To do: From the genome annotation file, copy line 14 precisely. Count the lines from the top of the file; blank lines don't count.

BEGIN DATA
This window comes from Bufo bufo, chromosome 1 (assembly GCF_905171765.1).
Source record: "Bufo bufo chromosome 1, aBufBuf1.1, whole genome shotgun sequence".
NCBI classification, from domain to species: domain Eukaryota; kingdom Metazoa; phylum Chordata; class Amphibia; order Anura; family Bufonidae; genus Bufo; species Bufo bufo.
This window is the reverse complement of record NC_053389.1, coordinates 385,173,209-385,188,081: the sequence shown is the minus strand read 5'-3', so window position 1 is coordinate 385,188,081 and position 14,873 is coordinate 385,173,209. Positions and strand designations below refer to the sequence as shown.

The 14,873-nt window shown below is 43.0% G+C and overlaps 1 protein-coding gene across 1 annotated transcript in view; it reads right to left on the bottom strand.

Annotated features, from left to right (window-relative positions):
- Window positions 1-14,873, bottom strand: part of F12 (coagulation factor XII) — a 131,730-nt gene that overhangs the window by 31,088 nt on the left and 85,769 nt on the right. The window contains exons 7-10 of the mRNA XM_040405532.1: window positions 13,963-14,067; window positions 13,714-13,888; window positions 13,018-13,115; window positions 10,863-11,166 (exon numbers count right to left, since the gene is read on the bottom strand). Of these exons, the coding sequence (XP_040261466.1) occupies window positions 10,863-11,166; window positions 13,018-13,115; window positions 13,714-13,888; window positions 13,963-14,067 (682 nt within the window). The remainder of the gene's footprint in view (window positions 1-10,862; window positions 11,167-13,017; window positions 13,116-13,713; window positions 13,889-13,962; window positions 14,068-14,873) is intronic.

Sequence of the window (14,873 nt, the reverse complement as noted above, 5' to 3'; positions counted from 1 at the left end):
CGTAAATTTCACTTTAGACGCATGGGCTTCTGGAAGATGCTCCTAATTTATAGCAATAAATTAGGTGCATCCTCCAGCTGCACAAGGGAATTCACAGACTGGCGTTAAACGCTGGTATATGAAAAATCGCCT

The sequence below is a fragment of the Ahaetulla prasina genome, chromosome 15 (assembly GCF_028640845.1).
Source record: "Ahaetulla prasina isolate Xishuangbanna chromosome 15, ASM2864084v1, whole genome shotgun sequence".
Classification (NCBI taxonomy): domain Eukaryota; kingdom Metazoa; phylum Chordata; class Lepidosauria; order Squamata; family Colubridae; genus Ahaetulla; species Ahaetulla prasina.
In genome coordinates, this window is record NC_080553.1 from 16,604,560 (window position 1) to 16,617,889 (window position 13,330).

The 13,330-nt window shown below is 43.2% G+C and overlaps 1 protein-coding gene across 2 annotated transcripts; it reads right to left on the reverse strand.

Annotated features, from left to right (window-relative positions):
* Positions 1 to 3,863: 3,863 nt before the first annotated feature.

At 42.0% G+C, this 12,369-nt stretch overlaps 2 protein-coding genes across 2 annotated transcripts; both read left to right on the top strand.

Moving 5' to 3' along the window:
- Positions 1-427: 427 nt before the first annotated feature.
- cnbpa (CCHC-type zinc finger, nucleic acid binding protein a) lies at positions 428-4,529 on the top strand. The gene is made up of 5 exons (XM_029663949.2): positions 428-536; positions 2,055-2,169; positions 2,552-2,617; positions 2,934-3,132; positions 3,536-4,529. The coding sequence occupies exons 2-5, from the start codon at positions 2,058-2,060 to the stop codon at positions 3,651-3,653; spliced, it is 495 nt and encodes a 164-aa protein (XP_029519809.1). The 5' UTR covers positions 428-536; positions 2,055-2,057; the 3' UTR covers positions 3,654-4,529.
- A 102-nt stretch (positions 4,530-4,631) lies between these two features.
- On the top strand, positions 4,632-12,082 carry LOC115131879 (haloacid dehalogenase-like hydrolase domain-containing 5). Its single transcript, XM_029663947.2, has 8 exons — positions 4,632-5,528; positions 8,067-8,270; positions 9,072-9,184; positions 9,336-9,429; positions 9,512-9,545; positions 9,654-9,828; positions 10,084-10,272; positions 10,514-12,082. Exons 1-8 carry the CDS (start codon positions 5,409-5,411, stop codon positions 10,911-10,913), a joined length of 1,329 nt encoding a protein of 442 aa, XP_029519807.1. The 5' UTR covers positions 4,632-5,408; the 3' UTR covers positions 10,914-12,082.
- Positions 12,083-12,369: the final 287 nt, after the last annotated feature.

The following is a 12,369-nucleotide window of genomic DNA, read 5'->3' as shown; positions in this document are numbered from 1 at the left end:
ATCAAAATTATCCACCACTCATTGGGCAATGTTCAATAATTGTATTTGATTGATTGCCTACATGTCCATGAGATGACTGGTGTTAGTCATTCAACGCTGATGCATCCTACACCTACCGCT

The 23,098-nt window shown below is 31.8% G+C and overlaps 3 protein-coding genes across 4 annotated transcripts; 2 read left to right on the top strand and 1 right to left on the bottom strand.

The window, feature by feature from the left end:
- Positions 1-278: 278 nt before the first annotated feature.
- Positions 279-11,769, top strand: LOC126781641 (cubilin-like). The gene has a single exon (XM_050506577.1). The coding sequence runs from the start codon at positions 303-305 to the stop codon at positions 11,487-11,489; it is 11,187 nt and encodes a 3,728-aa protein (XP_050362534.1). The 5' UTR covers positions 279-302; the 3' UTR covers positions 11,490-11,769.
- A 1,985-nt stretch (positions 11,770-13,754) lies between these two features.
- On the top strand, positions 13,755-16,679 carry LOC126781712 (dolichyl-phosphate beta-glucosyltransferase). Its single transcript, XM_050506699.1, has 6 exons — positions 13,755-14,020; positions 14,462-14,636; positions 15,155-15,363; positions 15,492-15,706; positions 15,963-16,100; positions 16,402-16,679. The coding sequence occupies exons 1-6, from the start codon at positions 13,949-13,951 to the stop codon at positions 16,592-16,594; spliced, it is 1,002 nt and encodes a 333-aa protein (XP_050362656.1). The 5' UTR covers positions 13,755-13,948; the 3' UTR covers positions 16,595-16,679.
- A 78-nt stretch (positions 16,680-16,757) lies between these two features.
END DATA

The 13,330-nt window shown below is 43.2% G+C and overlaps 1 protein-coding gene across 2 annotated transcripts; it reads right to left on the reverse strand.